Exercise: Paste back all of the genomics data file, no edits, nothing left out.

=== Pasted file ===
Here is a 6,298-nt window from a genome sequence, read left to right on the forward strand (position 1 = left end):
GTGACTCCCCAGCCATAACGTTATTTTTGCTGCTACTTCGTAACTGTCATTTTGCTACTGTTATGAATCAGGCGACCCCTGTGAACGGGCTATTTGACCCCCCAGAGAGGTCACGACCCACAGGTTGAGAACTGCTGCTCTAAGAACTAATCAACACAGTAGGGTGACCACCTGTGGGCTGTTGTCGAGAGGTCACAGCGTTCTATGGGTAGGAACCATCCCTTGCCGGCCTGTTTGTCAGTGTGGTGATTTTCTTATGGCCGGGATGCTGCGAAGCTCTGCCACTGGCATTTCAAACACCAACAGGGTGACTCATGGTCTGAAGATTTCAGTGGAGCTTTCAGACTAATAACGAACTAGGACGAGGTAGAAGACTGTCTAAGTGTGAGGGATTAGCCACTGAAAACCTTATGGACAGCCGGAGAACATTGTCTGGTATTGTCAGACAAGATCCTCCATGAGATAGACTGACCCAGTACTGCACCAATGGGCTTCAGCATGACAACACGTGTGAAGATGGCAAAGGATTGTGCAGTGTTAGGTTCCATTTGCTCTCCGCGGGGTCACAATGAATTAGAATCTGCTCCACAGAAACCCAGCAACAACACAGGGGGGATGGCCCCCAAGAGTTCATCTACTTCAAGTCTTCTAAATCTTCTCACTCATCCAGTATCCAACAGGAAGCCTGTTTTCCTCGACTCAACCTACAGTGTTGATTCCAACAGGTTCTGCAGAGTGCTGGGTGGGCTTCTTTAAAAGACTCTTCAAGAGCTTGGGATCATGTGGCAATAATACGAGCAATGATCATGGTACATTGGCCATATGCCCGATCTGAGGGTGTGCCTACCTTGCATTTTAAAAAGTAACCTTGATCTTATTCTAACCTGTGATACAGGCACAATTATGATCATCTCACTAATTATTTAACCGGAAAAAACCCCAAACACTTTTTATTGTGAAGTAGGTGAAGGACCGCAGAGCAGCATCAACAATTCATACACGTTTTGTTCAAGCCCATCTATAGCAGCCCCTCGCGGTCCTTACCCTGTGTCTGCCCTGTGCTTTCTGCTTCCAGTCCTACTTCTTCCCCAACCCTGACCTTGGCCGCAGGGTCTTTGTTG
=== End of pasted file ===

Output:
Here is a 6,298-nt window from a genome sequence, read left to right on the forward strand (position 1 = left end):
GTGACTCCCCAGCCATAACGTTATTTTTGCTGCTACTTCGTAACTGTCATTTTGCTACTGTTATGAATCAGGCGACCCCTGTGAACGGGCTATTTGACCCCCCAGAGAGGTCACGACCCACAGGTTGAGAACTGCTGCTCTAAGAACTAATCAACACAGTAGGGTGACCACCTGTGGGCTGTTGTCGAGAGGTCACAGCGTTCTATGGGTAGGAACCATCCCTTGCCGGCCTGTTTGTCAGTGTGGTGATTTTCTTATGGCCGGGATGCTGCGAAGCTCTGCCACTGGCATTTCAAACACCAACAGGGTGACTCATGGTCTGAAGATTTCAGTGGAGCTTTCAGACTAATAACGAACTAGGACGAGGTAGAAGACTGTCTAAGTGTGAGGGATTAGCCACTGAAAACCTTATGGACAGCCGGAGAACATTGTCTGGTATTGTCAGACAAGATCCTCCATGAGATAGACTGACCCAGTACTGCACCAATGGGCTTCAGCATGACAACACGTGTGAAGATGGCAAAGGATTGTGCAGTGTTAGGTTCCATTTGCTCTCCGCGGGGTCACAATGAATTAGAATCTGCTCCACAGAAACCCAGCAACAACACAGGGGGGATGGCCCCCAAGAGTTCATCTACTTCAAGTCTTCTAAATCTTCTCACTCATCCAGTATCCAACAGGAAGCCTGTTTTCCTCGACTCAACCTACAGTGTTGATTCCAACAGGTTCTGCAGAGTGCTGGGTGGGCTTCTTTAAAAGACTCTTCAAGAGCTTGGGATCATGTGGCAATAATACGAGCAATGATCATGGTACATTGGCCATATGCCCGATCTGAGGGTGTGCCTACCTTGCATTTTAAAAAGTAACCTTGATCTTATTCTAACCTGTGATACAGGCACAATTATGATCATCTCACTAATTATTTAACCGGAAAAAACCCCAAACACTTTTTATTGTGAAGTAGGTGAAGGACCGCAGAGCAGCATCAACAATTCATACACGTTTTGTTCAAGCCCATCTATAGCAGCCCCTCGCGGTCCTTACCCTGTGTCTGCCCTGTGCTTTCTGCTTCCAGTCCTACTTCTTCCCCAACCCTGACCTTGGCCGCAGGGTCTTTGTTG